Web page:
For those who aren’t familiar with the idea of a cryptoviral information extortion attack, here’s how it goes. We have an adversary and victim. The adversary desires some resource that the victim has; we’ll call this “H.” (I’m following the naming convention of the original attack by Dr. Adam L. Young and Dr. Moti M. Yung.) To get this resource, he’ll need some leverage, so he designs the cryptovirus to look for some critical data on the host victim; we’ll call this, “D.” When the cryptovirus finds D, it encrypts it, using AES in CTR mode, overwriting the original. When it finds H, it computes a MAC on it, using CMAC-AES. (This implies that the cryptovirus houses two symmetric keys: one for encryption and one for authentication.) At this point, both keys have been overwritten in RAM, and the cryptovirus instructs the victim to send H, along with the corresponding MAC, to the adversary. Upon receiving this from the victim, the adversary will compute a MAC on H using the authentication key (remember, the keys are precomputed, so he has a copy) and CMAC-AES. If the MAC he computes matches the MAC that accompanied H, then H is valid. Otherwise, the victim tried to send some bogus substitute, H’. Because the victim hasn’t any knowledge of the authentication key, he can’t compute a valid MAC on a bogus file to send in place of H.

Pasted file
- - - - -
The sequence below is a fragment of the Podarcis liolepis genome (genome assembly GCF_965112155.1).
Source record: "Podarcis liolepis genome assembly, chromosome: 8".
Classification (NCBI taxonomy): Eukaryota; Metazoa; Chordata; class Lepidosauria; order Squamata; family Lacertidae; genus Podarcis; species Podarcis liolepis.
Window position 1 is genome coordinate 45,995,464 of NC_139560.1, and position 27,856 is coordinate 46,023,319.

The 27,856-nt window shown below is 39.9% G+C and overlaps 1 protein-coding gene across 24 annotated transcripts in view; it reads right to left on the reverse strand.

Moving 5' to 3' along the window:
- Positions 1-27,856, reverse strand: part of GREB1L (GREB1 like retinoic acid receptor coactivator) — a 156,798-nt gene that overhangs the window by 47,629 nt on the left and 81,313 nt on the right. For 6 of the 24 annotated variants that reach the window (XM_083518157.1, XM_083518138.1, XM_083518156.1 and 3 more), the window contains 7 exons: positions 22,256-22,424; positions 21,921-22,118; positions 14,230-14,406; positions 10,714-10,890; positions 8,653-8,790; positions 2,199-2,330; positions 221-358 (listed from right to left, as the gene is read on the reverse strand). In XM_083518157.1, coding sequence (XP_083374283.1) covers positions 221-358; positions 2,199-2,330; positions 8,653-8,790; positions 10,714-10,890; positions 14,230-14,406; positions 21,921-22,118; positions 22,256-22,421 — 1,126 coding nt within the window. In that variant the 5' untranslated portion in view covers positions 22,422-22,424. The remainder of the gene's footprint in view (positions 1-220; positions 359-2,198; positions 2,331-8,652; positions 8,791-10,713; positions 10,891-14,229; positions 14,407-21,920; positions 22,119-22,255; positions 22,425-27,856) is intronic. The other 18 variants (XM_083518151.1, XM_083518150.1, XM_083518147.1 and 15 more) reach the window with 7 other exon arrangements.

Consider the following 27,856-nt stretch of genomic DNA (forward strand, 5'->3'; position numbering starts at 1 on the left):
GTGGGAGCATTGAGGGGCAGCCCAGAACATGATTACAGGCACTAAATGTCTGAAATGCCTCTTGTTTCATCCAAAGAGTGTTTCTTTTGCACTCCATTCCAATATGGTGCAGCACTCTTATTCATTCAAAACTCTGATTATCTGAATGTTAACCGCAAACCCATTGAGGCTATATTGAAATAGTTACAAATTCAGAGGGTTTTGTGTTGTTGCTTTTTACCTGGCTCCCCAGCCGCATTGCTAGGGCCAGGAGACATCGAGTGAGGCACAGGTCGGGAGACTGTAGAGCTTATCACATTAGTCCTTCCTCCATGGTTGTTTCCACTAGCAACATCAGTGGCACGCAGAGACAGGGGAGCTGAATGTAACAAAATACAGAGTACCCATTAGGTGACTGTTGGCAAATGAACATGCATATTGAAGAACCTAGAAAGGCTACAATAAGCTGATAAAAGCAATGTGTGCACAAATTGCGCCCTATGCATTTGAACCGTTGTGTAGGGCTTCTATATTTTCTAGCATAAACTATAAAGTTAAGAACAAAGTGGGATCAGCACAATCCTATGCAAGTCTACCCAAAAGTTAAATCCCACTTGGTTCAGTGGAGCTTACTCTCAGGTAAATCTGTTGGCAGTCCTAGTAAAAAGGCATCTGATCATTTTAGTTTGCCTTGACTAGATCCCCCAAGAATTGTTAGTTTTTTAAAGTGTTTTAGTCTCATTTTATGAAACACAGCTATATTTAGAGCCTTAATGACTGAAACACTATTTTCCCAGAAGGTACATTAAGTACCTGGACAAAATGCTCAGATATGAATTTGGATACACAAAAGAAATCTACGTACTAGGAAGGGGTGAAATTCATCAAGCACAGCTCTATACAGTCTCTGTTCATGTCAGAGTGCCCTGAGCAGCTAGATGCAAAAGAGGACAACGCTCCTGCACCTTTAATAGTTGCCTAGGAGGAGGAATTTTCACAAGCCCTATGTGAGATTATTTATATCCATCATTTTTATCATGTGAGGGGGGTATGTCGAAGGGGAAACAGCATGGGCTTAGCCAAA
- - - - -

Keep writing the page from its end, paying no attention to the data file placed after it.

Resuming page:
Theoretically, if the victim cooperates, the adversary sends the encryption key used to encrypt D, such that the victim can decrypt it, thus restoring the critical data. The problem here is that the trust model is based on a relationship between a victim and adversary. Traditionally, we look at channels between Alice and Bob, where trust is implied. However, there is no balance of trust between a victim and adversary. I’ve addressed this issue, theoretically, with an arbitrated, game-theoretic protocol (i.e., a trusted third party, who treats the exchange, between the victim and adversary, in terms of a non-zero-sum or zero-sum game.) I’ll leave this for another rainy day, though. Now that you have the contextual gist of the attack, I’ll pose my questions.
For those of you in charge of policies for handling adversarial attacks, how would you go about handling a cryptoviral information extortion attack? The obvious defense is a good back-up, of course. However, it seems plausible that with enough a priori information of the system (i.e., insider attack), a cryptovirus could be tailored to attack prior to a scheduled back-up. For information that is archived in relatively short time intervals, perhaps the cryptovirus’ fast execution time can increase the viability of this tailored approach. After all, we’re looking at seconds.